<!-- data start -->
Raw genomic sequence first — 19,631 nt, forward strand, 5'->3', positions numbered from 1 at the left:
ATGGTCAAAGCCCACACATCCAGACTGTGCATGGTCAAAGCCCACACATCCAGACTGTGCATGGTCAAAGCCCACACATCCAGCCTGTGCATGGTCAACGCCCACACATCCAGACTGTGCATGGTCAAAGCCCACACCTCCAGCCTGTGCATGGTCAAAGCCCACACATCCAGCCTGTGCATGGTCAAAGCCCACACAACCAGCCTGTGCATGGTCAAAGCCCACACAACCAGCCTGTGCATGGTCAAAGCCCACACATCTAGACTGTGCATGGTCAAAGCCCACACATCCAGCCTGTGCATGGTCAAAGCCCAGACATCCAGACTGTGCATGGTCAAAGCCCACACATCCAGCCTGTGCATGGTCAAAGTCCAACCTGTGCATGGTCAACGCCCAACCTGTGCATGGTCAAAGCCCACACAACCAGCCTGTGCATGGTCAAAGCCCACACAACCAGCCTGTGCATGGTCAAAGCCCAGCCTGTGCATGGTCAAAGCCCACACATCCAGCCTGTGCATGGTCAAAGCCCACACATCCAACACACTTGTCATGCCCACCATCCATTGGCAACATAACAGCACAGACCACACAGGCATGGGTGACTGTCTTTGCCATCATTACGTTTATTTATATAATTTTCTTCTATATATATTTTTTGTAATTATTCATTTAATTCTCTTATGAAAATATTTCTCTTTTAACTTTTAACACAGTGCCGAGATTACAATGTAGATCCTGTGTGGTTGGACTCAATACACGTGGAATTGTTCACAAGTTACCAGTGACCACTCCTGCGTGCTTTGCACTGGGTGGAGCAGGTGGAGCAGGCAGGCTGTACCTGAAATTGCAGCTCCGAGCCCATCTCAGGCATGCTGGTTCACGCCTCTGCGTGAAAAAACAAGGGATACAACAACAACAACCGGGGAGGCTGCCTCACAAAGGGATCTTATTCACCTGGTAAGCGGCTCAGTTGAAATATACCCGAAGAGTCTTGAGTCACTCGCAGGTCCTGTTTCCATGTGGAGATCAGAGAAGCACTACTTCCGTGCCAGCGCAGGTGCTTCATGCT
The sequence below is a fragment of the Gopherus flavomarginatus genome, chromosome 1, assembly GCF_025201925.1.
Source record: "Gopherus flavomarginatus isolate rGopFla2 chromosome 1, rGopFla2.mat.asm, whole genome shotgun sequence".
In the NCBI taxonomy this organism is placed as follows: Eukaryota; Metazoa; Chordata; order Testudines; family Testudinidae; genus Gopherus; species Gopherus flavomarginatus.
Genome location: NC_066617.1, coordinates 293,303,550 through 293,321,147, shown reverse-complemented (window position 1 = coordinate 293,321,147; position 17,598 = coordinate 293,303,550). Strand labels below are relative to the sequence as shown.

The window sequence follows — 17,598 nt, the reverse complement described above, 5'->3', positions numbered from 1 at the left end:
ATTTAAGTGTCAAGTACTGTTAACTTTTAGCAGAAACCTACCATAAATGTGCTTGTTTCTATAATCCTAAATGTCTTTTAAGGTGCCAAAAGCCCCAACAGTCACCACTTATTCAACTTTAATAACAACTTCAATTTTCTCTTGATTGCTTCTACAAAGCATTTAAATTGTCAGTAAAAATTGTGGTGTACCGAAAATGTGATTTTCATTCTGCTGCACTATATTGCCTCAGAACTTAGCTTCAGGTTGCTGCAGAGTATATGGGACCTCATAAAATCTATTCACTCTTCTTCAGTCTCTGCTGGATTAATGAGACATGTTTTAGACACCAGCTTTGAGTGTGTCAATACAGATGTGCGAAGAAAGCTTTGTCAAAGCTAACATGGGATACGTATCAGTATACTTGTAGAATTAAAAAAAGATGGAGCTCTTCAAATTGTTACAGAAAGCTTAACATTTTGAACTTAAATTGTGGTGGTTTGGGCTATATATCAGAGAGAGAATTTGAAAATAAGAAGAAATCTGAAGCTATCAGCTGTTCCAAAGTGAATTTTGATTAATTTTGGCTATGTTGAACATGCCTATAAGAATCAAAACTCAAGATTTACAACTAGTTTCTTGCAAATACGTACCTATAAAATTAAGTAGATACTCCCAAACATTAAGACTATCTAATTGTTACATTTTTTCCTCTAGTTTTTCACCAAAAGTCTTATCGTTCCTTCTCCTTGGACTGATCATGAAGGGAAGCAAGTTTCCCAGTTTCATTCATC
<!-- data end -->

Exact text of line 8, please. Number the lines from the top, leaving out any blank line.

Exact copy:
ATTTAAGTGTCAAGTACTGTTAACTTTTAGCAGAAACCTACCATAAATGTGCTTGTTTCTATAATCCTAAATGTCTTTTAAGGTGCCAAAAGCCCCAACAGTCACCACTTATTCAACTTTAATAACAACTTCAATTTTCTCTTGATTGCTTCTACAAAGCATTTAAATTGTCAGTAAAAATTGTGGTGTACCGAAAATGTGATTTTCATTCTGCTGCACTATATTGCCTCAGAACTTAGCTTCAGGTTGCTGCAGAGTATATGGGACCTCATAAAATCTATTCACTCTTCTTCAGTCTCTGCTGGATTAATGAGACATGTTTTAGACACCAGCTTTGAGTGTGTCAATACAGATGTGCGAAGAAAGCTTTGTCAAAGCTAACATGGGATACGTATCAGTATACTTGTAGAATTAAAAAAAGATGGAGCTCTTCAAATTGTTACAGAAAGCTTAACATTTTGAACTTAAATTGTGGTGGTTTGGGCTATATATCAGAGAGAGAATTTGAAAATAAGAAGAAATCTGAAGCTATCAGCTGTTCCAAAGTGAATTTTGATTAATTTTGGCTATGTTGAACATGCCTATAAGAATCAAAACTCAAGATTTACAACTAGTTTCTTGCAAATACGTACCTATAAAATTAAGTAGATACTCCCAAACATTAAGACTATCTAATTGTTACATTTTTTCCTCTAGTTTTTCACCAAAAGTCTTATCGTTCCTTCTCCTTGGACTGATCATGAAGGGAAGCAAGTTTCCCAGTTTCATTCATC